The Courage to Admit Defeat and Move On
Failure is as much a part of life as pain. It’s unavoidable. We can try to not fail, but sooner or later reality catches up with us, and we feel the sting of failure.
And like pain, failure comes in varying degrees of intensity, magnitude, and cost. Regardless of the nature of failure, the thing that’s most important is how we handle it.
How do we cope with failure?
Failure in and of itself is not the issue. It’s how we _feel _about it that turns an experience into a soul-crushing trauma.
The feelings accompanying failure spread far beyond the situation, and color our perception of everything else—including our sense of value and worth. So how we deal with failure will have a huge impact on our entire life.
The mechanisms of coping with failure are the same as any other perceived negative experience.
Before you read the rest of this article, think of past experiences of failure, and see how you used the following mechanisms to cope.
Denial and avoidance: We refuse to admit that things are not working, so we keep trying. We push harder, feel more desperate, and more stuck than ever. Or we pretend that everything is fine, and do whatever it takes to maintain the status quo.
Despair and giving up: Instead of avoidance, we swing into apathy, and not only give up on the situation, but on everything else. What’s the point? Life is hopeless, and nothing works.
Blame and projection: Instead of taking responsibility for the situation, we start looking to the outside world to place blame and victimize ourselves. It’s not our fault. We wallow in self-pity and refuse to see the silver lining.
Acceptance: This is the most courageous and helpful choice. When we admit that we failed, we transcend the pain. We can then move forward and grow from our past failures.
Admitting defeat (or loss, or failure) is the most logical choice. But it’s not the most familiar option—our reactive emotional ego is much stronger than the logical aspect of our brain.
This is why it has to be a _conscious _choice, and a brave one at that.
The upside of admitting defeat
The choices that we make after we fail can say a lot about our strength and resolve.
Failure comes with costs and pains, but it also comes bearing opportunities and lessons.
And when we have the courage to admit defeat and move on, life reacts positively.
Here is a recent prime example. A few months ago, Target (one of the largest discount retailers in the U.S.) announced that it is shutting down its Canadian operations, and moving on.
Management realized that trying to save its operations there would require several years and rivers of red ink, with no guarantee of success at the end. So it cut its losses short, and wrote off the cost of the expansion (a whopping $5.4 billion).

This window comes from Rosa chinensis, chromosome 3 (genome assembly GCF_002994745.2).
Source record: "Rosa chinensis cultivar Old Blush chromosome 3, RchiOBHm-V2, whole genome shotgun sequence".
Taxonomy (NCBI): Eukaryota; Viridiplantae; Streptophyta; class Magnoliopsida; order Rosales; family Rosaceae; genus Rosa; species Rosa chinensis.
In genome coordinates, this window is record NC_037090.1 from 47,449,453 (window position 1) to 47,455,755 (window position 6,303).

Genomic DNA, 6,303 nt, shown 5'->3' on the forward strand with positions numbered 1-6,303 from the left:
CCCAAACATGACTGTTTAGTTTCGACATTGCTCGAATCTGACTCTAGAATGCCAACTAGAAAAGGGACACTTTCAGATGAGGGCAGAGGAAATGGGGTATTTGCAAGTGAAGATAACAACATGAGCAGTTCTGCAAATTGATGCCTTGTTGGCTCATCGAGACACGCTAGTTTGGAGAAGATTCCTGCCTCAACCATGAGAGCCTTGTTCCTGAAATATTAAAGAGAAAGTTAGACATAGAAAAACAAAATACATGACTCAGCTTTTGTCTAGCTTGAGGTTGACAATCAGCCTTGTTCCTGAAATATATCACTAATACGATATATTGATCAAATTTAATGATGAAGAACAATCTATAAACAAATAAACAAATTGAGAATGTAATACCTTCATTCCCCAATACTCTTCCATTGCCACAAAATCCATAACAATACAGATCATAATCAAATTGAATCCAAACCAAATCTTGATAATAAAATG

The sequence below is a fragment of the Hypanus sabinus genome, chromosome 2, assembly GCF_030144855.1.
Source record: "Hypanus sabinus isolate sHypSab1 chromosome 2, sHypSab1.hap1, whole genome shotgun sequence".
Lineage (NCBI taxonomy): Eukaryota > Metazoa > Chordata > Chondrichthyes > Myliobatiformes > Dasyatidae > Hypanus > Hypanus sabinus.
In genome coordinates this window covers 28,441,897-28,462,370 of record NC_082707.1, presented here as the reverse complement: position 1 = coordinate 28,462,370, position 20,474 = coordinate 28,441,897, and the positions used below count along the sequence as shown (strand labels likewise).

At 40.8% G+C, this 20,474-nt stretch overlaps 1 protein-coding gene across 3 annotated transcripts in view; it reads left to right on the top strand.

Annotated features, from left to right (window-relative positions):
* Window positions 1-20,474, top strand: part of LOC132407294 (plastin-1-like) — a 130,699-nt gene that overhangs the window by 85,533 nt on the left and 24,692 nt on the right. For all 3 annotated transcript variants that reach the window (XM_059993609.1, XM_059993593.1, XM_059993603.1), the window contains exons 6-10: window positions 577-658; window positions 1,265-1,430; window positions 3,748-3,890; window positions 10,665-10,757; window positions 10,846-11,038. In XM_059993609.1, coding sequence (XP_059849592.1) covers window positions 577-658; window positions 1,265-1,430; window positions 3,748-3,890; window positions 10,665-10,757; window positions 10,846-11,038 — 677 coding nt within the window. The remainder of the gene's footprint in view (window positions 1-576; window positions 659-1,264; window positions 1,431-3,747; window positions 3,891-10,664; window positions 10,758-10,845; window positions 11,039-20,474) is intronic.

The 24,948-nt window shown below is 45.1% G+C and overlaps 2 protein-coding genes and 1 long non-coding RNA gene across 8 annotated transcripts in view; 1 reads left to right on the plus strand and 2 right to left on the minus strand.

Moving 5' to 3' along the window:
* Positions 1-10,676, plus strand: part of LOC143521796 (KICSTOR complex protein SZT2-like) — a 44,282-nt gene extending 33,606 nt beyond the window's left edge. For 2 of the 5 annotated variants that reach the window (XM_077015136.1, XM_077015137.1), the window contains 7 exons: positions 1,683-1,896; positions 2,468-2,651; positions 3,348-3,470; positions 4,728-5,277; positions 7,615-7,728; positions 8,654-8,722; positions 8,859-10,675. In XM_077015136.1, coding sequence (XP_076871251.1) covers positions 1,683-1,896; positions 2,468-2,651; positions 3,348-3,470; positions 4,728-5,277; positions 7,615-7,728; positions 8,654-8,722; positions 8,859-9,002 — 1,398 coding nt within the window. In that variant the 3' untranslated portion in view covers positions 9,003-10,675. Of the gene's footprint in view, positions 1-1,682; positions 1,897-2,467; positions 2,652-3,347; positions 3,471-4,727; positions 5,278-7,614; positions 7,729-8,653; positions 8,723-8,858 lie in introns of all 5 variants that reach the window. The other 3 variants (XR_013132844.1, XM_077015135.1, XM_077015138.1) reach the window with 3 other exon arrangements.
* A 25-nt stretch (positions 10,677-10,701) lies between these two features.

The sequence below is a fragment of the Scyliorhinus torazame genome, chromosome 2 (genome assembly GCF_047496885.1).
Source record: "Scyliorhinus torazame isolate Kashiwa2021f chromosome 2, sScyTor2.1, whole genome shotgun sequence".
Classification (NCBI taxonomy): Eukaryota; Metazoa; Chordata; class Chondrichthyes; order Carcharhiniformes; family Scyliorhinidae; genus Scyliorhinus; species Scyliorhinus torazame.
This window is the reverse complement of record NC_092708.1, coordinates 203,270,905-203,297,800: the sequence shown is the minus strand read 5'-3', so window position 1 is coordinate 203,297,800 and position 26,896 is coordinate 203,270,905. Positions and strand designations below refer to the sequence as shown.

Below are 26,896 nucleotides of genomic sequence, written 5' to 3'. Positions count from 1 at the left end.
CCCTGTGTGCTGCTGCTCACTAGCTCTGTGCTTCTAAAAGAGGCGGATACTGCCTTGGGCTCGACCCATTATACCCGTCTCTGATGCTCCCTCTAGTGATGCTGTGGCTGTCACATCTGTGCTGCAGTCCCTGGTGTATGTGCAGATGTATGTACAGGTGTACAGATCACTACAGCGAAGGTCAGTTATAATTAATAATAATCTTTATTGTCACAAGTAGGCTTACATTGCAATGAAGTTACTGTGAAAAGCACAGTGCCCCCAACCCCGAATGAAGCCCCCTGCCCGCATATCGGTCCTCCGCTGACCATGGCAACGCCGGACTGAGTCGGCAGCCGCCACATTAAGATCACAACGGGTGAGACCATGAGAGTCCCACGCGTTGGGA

The stock didn’t tank after the announcement. It actually soared.
Because the company had the guts to face the harsh reality, and deal with it.
Let’s take a look at some of the benefits of accepting failure and moving on.
Clear the present: We stop beating the same dead horse and expecting it to get up and start running. We respectfully bury the horse, and appreciate the gift of the experience. The moment we say goodbye, we create space for something new to emerge.
Focus on the lessons: By taking responsibility for the outcome of our choice, we shift the focus from who did it to what we can do differently. If nothing else, at least we know that this path is not for us, and that’s a very valuable lesson.
Freedom from attachment: Once you admit that you’ve failed, you’ll feel relieved that you don’t have to keep defending the same choice and its outcomes. You’re no longer attached to the situation. You’re free to let go, and move on.
Life is a series of moments of success and failure, triumph and defeat, health and illness, happiness and misery. Things may, or may not, work in any given situation.
The outcomes of our choices cannot be predicted or avoided. Choices, on the other hand, can be changed.
Which part do you want to focus on: the negative, or the positive? Both are here, waiting for you. It’s a matter of which one you choose.
We’ve been programmed to beat ourselves up, dwell in pain, and wallow in regret; all because we dared and took a chance that didn’t work out. If this program of self-abuse were a guarantee for success, all of us would be on top of the world by now.
It takes courage to admit failure, embrace the lessons, and choose to move on.
Admitting defeat and moving on doesn’t make you a loser. You’re not weak and you’re not negative. You’re realistic … and brave.
And you’re ready to move forward, and take another chance.
For more on dealing with failure, check the following articles.